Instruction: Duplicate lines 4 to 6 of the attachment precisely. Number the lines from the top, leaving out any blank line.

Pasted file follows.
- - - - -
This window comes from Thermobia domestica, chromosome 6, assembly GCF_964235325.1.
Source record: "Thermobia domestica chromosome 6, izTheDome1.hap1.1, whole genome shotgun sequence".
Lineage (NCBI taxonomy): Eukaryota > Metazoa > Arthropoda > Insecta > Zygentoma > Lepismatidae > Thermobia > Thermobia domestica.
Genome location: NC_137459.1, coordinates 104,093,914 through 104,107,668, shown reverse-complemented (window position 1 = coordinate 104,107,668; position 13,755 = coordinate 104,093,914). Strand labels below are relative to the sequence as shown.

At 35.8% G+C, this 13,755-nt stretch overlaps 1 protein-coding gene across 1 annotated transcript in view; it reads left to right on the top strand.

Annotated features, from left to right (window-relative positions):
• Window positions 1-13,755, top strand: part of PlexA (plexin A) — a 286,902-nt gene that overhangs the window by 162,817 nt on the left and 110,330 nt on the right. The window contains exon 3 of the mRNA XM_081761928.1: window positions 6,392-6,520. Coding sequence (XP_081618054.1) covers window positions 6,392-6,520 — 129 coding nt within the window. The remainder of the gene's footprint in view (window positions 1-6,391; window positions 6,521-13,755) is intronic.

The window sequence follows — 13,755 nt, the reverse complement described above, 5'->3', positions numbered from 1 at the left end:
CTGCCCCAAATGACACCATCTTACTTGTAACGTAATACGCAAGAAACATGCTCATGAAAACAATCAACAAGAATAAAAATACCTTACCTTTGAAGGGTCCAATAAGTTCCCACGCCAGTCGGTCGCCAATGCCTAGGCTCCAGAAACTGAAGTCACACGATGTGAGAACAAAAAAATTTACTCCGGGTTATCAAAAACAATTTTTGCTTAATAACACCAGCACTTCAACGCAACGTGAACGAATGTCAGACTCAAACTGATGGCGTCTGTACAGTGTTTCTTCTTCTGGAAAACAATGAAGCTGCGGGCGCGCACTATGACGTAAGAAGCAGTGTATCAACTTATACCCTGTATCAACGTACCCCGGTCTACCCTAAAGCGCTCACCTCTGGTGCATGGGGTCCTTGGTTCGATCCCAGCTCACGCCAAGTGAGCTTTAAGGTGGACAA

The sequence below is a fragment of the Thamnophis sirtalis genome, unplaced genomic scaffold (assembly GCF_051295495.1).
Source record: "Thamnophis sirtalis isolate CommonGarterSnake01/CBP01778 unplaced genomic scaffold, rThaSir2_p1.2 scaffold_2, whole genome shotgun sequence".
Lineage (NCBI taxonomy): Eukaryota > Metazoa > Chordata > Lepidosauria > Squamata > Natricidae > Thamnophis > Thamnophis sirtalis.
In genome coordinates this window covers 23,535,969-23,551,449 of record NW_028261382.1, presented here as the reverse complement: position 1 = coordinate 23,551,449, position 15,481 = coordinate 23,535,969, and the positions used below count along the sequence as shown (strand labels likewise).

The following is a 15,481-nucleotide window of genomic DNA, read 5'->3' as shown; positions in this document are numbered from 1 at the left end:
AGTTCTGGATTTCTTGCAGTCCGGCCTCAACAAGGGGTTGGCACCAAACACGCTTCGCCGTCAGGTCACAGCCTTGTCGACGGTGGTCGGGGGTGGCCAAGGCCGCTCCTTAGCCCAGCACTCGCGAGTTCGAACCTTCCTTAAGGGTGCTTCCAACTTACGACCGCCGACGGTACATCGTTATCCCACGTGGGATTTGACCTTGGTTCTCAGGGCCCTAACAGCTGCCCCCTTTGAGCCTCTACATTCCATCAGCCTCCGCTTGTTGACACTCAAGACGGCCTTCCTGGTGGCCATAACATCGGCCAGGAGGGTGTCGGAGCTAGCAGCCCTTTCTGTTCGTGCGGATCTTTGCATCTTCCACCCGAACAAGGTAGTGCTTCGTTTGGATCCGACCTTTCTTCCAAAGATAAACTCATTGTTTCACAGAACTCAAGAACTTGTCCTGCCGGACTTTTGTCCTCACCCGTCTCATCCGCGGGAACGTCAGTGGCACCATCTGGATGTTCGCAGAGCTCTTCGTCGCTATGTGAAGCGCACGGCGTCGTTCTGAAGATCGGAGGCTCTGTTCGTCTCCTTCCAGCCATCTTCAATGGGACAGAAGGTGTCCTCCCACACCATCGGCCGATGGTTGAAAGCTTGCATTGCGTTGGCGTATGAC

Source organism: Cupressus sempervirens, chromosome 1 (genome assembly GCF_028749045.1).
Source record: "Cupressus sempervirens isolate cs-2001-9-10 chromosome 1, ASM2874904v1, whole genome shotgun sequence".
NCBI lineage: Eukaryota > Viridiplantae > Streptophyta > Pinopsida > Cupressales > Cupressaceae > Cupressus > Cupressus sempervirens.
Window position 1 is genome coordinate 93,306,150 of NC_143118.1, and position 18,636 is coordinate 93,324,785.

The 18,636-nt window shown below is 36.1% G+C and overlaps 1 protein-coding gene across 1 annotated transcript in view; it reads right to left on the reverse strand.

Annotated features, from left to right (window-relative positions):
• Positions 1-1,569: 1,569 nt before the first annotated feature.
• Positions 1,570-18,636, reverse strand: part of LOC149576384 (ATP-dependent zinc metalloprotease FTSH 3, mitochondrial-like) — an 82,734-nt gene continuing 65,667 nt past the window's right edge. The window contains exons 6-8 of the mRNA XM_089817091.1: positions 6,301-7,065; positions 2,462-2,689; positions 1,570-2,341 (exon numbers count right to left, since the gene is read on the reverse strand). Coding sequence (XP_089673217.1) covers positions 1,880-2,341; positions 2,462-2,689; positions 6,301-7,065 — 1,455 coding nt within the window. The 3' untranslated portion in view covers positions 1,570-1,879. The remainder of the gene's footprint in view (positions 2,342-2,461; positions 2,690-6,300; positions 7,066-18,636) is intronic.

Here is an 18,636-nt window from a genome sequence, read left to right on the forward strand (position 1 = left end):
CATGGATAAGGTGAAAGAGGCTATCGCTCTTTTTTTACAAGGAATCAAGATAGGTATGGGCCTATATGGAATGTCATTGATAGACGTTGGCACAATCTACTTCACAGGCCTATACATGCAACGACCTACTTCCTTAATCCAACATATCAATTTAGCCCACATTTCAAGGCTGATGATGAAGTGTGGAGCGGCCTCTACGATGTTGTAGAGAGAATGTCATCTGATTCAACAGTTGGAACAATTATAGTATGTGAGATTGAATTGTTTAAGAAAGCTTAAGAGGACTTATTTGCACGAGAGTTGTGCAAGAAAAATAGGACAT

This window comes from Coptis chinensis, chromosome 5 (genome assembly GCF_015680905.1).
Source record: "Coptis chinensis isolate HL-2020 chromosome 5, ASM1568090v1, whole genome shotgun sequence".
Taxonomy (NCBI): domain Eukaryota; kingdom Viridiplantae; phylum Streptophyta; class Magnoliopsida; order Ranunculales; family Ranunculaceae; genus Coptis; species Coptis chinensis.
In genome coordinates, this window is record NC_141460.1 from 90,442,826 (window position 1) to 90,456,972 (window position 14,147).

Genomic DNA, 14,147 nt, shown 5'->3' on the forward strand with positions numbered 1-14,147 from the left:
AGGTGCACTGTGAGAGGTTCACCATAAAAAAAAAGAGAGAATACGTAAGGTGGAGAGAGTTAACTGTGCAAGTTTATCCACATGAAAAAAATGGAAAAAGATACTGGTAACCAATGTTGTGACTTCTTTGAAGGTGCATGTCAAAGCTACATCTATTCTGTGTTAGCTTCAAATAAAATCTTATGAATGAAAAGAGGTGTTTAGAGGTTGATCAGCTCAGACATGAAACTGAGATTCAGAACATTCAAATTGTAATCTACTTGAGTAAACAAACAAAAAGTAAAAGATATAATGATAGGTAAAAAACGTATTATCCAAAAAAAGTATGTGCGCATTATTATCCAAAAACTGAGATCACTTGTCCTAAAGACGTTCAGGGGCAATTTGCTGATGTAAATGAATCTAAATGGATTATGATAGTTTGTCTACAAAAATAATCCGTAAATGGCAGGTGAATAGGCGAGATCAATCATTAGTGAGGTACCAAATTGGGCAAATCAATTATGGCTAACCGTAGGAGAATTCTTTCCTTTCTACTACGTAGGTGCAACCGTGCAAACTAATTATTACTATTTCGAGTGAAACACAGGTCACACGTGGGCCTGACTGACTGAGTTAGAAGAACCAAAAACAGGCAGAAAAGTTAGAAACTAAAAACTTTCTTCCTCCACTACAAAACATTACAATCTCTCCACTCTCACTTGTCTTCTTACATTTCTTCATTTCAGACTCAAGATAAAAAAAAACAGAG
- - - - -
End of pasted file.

Genome location: NC_137459.1, coordinates 104,093,914 through 104,107,668, shown reverse-complemented (window position 1 = coordinate 104,107,668; position 13,755 = coordinate 104,093,914). Strand labels below are relative to the sequence as shown.

At 35.8% G+C, this 13,755-nt stretch overlaps 1 protein-coding gene across 1 annotated transcript in view; it reads left to right on the top strand.

Annotated features, from left to right (window-relative positions):